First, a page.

Another promising approach is the creation of a European network, called Eurofisc, for closer operational cooperation between Member States in the fight against VAT fraud. Eurofisc's primary tasks would be to provide a multilateral early warning mechanism for combating VAT fraud that can hopefully develop to some kind of common risk assessment for intra-Community transactions, to coordinate the exchange of information and the work of participating Member States in acting on warnings received, as it has been already implemented by the Eurocanet network created by the Belgian Tax Administration and supported by the Commission/European Anti-Fraud Office.
The Council in its conclusions of 7 October 2008 has agreed on the main characteristics of such a network. The Commission is participating in this debate with great interest and is working on a proposal to create a sound legal base for such a network.
3.3. Measures enhancing Tax Administration capacity to collect and recover taxes
The Commission will propose measures to enhance the possibilities for Tax Administrations to recover VAT losses in cross border cases. Moreover, it will encourage Member States to take action at a judicial level against fraudsters on their territory whose intervention led to VAT losses in another Member State.
3.3.1. Joint and several liability
The supplier's obligation to report his intra-Community transactions is designed in order to provide the Member State of the customer with information about taxable transactions on its territory. Non-compliance with these reporting obligations deprives that Member State of information which could have led to the detection of a VAT fraud.
It should be noted that the provision for joint and several liability already exists in the VAT Directive but so far its use by Member States has been limited to domestic transactions. Therefore, it can be justified to consider the noncompliance with the reporting obligation in relation with cross-border transactions as a reason to hold the operator jointly and severally liable for tax losses occurred in the Member State that had no possibility to take action against fraud in the absence of the relevant information.
Such an approach will have two consequences. It should lead to a substantial increase in the quality of the reporting which is a key feature for control. Moreover, by providing this additional tool to tax authorities, the setting up of fraud schemes becomes more complicated.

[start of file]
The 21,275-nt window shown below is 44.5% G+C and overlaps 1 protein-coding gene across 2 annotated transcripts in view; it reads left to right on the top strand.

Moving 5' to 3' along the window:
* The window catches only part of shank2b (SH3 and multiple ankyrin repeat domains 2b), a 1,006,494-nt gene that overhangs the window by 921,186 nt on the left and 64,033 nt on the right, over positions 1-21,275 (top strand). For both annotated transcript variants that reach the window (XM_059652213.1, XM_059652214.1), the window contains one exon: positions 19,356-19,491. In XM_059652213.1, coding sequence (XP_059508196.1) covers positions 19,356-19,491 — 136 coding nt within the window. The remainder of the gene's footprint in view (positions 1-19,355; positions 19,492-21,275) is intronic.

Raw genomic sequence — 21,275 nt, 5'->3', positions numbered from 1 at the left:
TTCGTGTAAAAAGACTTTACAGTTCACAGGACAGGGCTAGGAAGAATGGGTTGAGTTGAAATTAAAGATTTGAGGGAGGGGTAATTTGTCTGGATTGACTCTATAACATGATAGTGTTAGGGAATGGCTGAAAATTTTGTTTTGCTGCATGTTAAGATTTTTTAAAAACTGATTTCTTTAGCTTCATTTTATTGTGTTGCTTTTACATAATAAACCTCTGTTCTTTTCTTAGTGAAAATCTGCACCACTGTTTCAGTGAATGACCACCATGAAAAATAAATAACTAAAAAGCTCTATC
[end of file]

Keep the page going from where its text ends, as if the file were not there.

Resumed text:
3.3.2. Recovery of taxes
The Commission will present a proposal which intends to improve the capacity of Member States in cross border collection of taxes. Uniform instruments permitting enforcement or precautionary measures should reduce the administrative burden for the authorities concerned and allow quicker reactions which are crucial for the success of such co-operation.
3.3.3. Shared responsibility for the protection of all Member States revenues
The ECOFIN Council of 4 December 2007 invited the Member states to put in place, at national level, appropriate legislation in order to ensure a comparable protection in terms of sanctions and criminal proceedings against VAT fraudsters, regardless of whether the committed fraud leads to losses of revenue on their own territory or on the territory of other Member States.
A number of Member States have given a follow up to this invitation and started internal discussions on this issue. Other Member States did not take any action until now.
The Commission insists on the need to have in all Member States appropriate protection of all VAT revenue independently of the Member State to which it is due. It will continue to monitor the follow up in the various Member States and will not hesitate to make necessary proposals in case a co-ordinated and voluntary action is not leading to appropriate results.
3.4. A set of legislative proposals
The implementation of most measures set out above requires proposals from the Commission for which the European Parliament and the European Economic and Social Committee need to be consulted and for which a debate within the Council is needed for adoption by unanimity.